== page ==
Students learned about the importance of a good night’s sleep and how to improve sleeping habits at a University Student Union Life Skills and Learning course last Tuesday.
Sleep is one of the most important activities a human body needs to thrive. A human body needs water, calories and sleep to survive, and most students forgo sleep as a way to extend their productivity or have more personal time.
Mark Stevens, director of the University Counseling Services, said, “There isn’t always a routine for college students, so your brain and your body don’t match up.”
“Sleep helps break down food and digest, and you burn calories while you sleep,” Stevens said.
As many people know, a lack of sleep causes irritability, decreased concentration and can be potentially life threatening, especially when tired people drive cars. A lack of sleep can also weaken the immune system, which makes people even more susceptible to colds and the flu.
“I’m just amazed at students complaining that they’re tired, and over time they think that that’s the way they should be feeling,” Stevens said.
Stevens suggests setting a routine to help establish solidarity in your sleep schedule. He explained that a student should try to go to sleep at the same time every night, and wake up at the same time in the morning.
“The room temperature when you go to sleep should be a little cooler than usual,” Stevens said. “Heat dries you up, so your sleep gets a little bit shaken because there is not enough humidity.”
He also suggests using your bed solely for sleep, because the bed should establish a memory in the brain as being a place for rest.
“If your brain doesn’t know that your bed is just for sleep, you might have trouble falling asleep,” Stevens said.
Stevens recommends exercising three to four times a week, and emphasized that walking across campus doesn’t count as exercise.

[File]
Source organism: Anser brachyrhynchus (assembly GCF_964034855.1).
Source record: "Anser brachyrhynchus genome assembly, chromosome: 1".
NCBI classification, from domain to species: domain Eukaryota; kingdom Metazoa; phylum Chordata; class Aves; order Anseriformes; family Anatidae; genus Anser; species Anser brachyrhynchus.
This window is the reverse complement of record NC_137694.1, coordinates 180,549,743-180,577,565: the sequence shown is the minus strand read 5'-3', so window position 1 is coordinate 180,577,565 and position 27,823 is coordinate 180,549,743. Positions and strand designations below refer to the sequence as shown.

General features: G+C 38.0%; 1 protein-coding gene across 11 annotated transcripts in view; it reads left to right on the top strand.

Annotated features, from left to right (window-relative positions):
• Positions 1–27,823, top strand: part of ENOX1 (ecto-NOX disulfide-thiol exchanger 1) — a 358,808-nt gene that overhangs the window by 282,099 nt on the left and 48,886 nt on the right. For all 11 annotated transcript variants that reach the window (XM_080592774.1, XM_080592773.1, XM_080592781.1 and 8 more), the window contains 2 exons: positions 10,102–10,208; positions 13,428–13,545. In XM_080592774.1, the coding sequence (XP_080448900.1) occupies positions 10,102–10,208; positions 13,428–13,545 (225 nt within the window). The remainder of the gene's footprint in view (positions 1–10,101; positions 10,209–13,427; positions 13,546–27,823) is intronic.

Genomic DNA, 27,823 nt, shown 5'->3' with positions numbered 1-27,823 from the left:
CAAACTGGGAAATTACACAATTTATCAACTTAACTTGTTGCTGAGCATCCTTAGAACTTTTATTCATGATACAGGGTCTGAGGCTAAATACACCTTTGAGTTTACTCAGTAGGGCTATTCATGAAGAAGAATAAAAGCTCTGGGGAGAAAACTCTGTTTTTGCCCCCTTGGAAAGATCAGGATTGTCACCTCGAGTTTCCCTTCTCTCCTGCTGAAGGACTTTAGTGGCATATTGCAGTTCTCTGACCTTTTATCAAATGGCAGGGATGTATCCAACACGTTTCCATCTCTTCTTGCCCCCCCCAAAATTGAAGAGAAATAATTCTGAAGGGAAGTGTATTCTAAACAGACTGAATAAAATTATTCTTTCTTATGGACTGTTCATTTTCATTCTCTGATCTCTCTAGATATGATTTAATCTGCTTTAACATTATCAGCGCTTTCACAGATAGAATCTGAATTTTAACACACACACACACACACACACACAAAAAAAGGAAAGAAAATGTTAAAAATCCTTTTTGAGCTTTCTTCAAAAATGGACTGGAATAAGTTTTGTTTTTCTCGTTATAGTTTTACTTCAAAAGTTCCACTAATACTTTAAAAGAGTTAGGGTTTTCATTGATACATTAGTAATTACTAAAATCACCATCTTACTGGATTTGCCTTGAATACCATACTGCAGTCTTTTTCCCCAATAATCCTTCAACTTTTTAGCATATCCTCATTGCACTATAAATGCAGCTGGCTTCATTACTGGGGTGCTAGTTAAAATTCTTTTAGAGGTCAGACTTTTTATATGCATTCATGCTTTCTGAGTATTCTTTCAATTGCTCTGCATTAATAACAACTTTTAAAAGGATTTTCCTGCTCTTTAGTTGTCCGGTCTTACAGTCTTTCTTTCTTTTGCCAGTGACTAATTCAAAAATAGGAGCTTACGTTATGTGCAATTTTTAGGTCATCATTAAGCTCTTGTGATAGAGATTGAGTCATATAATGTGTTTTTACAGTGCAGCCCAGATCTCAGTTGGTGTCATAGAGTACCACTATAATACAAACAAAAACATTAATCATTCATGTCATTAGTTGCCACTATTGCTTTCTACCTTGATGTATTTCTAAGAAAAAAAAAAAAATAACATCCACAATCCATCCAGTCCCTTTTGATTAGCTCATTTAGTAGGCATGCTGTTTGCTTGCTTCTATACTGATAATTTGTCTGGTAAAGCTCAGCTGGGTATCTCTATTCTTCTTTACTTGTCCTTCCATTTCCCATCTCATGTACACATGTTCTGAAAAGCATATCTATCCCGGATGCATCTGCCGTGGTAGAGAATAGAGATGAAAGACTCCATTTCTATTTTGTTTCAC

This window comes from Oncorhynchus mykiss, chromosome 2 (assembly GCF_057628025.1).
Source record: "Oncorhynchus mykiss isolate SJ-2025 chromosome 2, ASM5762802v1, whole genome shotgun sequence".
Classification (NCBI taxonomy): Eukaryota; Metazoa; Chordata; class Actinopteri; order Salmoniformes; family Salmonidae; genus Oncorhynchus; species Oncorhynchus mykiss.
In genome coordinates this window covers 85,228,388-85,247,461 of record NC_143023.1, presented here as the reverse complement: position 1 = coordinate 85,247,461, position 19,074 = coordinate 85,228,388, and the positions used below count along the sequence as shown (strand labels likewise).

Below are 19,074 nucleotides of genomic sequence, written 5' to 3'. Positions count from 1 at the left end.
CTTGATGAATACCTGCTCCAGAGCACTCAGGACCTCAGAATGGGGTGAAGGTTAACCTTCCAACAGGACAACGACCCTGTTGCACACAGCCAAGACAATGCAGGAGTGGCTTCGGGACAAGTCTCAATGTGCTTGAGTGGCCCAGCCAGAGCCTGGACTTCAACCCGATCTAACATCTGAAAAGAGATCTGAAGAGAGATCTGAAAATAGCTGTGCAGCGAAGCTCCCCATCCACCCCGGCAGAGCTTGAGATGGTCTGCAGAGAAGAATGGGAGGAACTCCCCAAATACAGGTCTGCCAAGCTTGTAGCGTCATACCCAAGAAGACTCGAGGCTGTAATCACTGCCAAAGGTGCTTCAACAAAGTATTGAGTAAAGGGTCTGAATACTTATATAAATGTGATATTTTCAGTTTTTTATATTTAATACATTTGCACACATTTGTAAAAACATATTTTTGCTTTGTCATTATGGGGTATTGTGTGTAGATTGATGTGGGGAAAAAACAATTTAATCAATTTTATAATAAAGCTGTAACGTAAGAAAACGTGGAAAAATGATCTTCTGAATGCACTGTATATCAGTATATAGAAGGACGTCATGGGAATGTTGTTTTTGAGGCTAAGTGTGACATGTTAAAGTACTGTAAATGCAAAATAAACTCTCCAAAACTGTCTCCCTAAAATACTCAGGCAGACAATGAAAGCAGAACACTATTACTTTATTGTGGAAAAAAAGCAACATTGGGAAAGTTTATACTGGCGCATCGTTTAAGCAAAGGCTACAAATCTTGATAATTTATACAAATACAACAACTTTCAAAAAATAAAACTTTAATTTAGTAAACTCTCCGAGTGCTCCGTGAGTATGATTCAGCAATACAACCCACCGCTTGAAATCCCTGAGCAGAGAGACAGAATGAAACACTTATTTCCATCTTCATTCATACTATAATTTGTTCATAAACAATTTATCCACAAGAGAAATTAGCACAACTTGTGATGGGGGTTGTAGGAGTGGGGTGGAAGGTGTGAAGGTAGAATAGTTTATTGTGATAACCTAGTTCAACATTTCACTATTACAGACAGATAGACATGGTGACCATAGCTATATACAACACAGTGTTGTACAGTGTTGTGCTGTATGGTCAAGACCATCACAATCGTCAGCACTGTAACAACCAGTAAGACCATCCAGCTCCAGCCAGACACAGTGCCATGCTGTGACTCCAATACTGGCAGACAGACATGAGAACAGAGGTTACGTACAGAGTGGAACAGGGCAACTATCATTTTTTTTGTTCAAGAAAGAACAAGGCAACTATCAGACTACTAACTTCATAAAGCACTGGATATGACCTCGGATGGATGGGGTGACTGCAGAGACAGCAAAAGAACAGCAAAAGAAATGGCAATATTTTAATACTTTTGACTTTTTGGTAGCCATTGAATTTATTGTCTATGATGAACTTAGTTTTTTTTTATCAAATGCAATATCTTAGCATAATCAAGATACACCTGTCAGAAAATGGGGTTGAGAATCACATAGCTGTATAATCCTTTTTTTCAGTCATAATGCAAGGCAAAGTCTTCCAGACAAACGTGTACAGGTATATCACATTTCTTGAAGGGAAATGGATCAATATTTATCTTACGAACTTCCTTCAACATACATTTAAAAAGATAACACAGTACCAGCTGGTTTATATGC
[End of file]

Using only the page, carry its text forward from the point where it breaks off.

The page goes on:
“Things like chocolate and red wine can keep you up, because you have to detox alcohol out of your body, and chocolate is really rich. If you have trouble sleeping, I’d take caffeine out of your diet completely.”
Stevens suggested that students should not eat three hours before they go to bed, as the digestion can halt ability to snooze.
Students will also be surprised that napping can actually be detrimental to their sleep schedules.
“Your body gets used to your naps, and then you don’t want to sleep as much at night,” he said.
Too much sleep works in the same way, and some students also suffer because they use sleep as a means to escape depression, anxiety or stress. He recommends using a note pad to jot down worries before turning in for the night. Once all worries have been written down, stop thinking about them.
“The reality is, you’re not going to solve your worries between 10 p.m. and 6 a.m.,” Stevens said.
“Writing down my problems will help me go to sleep,” said Karla Dodley, a freshman biology major. “I can write about it, and then forget about it.”
Stevens described how certain breathing exercises can help students fall asleep, and students lied down on the floor and practiced using counting and breathing as a relaxation method.
“I sleep pretty well, but I think the breathing exercises will help,” said Evan Wake, a senior Cinema and Television Arts student.
At the end of the workshop, Stevens answered questions regarding student’s sleep problems and habits. One student asked about hitting the snooze several times in the morning.
“It’s an option to stay in bed, and you need to think that in 30 seconds your bed will blow up,” Stevens said. “Get up, and turn on as many lights as you can,”
Another student asked if it is better to stay up late and finish an assignment, or to wake up early and finish the assignment. Stevens was adamant in pointing out that neither option is the best, and the student should budget time so that they can avoid having to sacrifice sleep.
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